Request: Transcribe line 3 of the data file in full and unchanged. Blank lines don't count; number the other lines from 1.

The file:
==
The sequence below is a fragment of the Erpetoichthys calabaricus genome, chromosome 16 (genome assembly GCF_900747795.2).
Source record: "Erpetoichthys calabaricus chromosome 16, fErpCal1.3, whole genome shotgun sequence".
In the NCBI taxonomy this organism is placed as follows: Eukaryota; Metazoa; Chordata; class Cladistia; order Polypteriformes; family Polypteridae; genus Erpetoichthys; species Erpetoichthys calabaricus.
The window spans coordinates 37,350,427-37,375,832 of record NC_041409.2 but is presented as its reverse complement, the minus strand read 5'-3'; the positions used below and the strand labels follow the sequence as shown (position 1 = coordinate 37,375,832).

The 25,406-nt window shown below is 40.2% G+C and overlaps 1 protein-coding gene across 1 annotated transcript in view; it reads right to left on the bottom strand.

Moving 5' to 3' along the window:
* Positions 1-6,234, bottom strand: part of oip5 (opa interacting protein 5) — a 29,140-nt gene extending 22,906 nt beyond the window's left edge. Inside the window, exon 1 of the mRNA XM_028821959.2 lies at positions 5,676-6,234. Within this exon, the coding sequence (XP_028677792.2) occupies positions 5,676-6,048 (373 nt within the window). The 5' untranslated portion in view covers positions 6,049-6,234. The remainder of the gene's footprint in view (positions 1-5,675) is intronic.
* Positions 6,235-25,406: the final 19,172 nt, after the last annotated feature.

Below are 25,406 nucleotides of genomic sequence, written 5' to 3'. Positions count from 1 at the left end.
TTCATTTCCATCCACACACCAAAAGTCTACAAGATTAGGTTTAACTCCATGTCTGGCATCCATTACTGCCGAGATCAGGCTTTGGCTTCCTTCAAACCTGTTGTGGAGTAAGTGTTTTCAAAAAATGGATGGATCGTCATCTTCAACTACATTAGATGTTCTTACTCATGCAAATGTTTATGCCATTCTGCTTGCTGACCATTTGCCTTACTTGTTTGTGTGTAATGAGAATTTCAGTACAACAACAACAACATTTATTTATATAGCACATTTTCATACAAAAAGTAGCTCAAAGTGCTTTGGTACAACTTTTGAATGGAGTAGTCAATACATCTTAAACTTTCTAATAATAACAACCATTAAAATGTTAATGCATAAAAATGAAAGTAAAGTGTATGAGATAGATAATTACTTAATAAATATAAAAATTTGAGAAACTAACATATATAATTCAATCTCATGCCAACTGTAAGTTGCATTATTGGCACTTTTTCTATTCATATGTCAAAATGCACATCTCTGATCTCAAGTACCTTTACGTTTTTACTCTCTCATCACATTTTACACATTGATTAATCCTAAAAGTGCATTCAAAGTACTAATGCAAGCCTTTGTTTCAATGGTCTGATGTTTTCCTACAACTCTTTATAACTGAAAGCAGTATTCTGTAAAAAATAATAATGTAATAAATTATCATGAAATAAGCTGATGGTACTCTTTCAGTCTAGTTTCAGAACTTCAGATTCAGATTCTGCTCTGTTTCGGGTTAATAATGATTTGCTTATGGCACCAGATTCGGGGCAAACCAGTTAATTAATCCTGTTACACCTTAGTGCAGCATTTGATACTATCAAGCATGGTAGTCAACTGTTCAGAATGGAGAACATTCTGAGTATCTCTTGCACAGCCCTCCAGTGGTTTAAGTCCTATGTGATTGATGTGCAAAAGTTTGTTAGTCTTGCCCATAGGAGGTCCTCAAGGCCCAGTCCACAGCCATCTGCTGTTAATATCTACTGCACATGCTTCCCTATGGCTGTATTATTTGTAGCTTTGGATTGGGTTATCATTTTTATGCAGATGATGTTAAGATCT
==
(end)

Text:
In the NCBI taxonomy this organism is placed as follows: Eukaryota; Metazoa; Chordata; class Cladistia; order Polypteriformes; family Polypteridae; genus Erpetoichthys; species Erpetoichthys calabaricus.